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There is literally excrement in your salad: Fecal bacteria contamination widespread

Thursday, April 22, 2010 by: Ethan A. Huff, staff writer
Tags: salad, feces, health news

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(NaturalNews) A recent Consumer Reports investigation has revealed that bagged salads labeled "pre-washed" or "triple-washed" may not be as clean as they appear. Of the 208 samples taken from 16 different brands of bagged salad, researchers found that nearly 40 percent of them were tainted with bacteria often found in fecal material.

The tainted salads were not contaminated with more serious bacteria like salmonella or E. coli, but 39 percent of them did contain coliform levels that exceeded 10,000 colony forming units per gram (CFU/g) and 23 percent of them contained enterococcus levels exceeding 10,000 CFU/g. Industry experts generally agree that acceptable levels of these types of bacteria for leafy greens should be below 10,000 CFU/g.

Coliform bacteria does not necessarily come from feces, but high levels of the types found in some bagged salads does suggest that poor sanitation practices likely caused fecal contamination. A few of the samples tested fell into this category, having coliform levels of up to one million CFU/g.

"Although these 'indicator' bacteria generally do not make healthy people sick, the tests show not enough is being done to assure the safety or cleanliness of leafy greens," said Dr. Michael Hansen, publisher of Consumer Reports.

Federal guidelines have established upper limit maximums of coliform contamination for water, milk, raw meats, and processed foods, but these do not currently apply to produce. Many believe that federal laws need to be amended to include protections for produce, despite the fact that federal regulation often fails to address the root causes of food contamination when addressing contamination and outbreaks.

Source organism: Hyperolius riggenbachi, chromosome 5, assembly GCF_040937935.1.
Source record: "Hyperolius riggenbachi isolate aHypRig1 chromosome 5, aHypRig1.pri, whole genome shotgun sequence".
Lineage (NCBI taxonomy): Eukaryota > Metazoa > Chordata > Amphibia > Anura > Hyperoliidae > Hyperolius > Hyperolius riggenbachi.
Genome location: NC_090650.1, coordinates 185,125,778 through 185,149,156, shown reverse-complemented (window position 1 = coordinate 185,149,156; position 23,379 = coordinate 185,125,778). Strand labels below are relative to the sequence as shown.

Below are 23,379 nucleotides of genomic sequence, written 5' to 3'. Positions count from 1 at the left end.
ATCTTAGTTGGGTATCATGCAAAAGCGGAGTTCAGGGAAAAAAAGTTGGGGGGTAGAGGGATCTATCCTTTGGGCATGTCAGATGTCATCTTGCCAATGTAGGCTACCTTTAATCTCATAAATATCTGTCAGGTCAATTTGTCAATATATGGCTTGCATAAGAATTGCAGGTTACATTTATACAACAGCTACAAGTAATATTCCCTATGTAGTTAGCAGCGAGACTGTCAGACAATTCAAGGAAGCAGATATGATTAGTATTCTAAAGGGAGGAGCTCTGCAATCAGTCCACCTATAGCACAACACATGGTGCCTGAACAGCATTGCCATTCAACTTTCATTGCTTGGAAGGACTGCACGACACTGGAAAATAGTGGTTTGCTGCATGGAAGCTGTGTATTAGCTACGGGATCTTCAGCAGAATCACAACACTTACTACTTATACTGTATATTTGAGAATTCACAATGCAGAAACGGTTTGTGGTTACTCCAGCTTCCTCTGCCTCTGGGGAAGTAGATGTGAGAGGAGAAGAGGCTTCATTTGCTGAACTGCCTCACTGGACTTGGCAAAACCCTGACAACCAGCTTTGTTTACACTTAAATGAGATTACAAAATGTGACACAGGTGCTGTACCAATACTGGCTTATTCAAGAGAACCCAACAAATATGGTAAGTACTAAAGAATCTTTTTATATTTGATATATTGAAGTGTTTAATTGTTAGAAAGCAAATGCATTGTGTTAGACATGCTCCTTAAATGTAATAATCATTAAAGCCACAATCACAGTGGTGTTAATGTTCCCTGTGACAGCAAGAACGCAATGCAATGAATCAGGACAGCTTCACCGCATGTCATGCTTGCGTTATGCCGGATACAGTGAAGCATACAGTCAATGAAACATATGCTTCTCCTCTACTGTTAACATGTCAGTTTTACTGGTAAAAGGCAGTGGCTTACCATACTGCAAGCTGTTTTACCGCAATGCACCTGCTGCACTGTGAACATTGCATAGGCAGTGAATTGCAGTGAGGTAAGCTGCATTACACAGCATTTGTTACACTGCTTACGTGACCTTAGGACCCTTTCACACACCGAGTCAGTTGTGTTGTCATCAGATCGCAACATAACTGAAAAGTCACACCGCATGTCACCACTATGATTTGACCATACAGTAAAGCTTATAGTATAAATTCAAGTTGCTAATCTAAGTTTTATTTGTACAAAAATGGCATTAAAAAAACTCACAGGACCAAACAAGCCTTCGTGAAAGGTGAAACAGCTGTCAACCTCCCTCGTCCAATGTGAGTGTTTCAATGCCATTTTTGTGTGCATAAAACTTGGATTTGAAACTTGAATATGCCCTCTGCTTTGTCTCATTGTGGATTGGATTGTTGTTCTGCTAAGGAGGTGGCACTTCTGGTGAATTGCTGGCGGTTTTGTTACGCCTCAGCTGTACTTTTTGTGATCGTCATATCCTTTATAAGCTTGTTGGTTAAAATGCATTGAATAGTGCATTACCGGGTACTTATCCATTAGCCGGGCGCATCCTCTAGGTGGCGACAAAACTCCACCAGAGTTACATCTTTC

The U.S. Department of Agriculture (USDA) has also admitted that trace amounts of salmonella can be found in about two out of every 4,000 bags of salad. Salmonella is transmitted through human or animal feces that comes into contact with food.

Though not explained by the mainstream media, salmonella outbreaks in food are typically caused by cattle feedlot runoff. Rain and other natural environmental factors can spread bacteria-laden animal waste from toxic feedlots to nearby crop fields, spreading disease and contaminating water supplies.

While the salad study points to the fact that better sanitation standards are probably needed by produce processors, the bigger problem with food contamination is the filthy industrial food system in general. Rather than give any more power to federal authorities who refuse to acknowledge and go after the real problem, concerned citizens should prod these regulatory agencies to admit that the system is broken and go after corporate agribusiness which is the primary culprit in food contamination.

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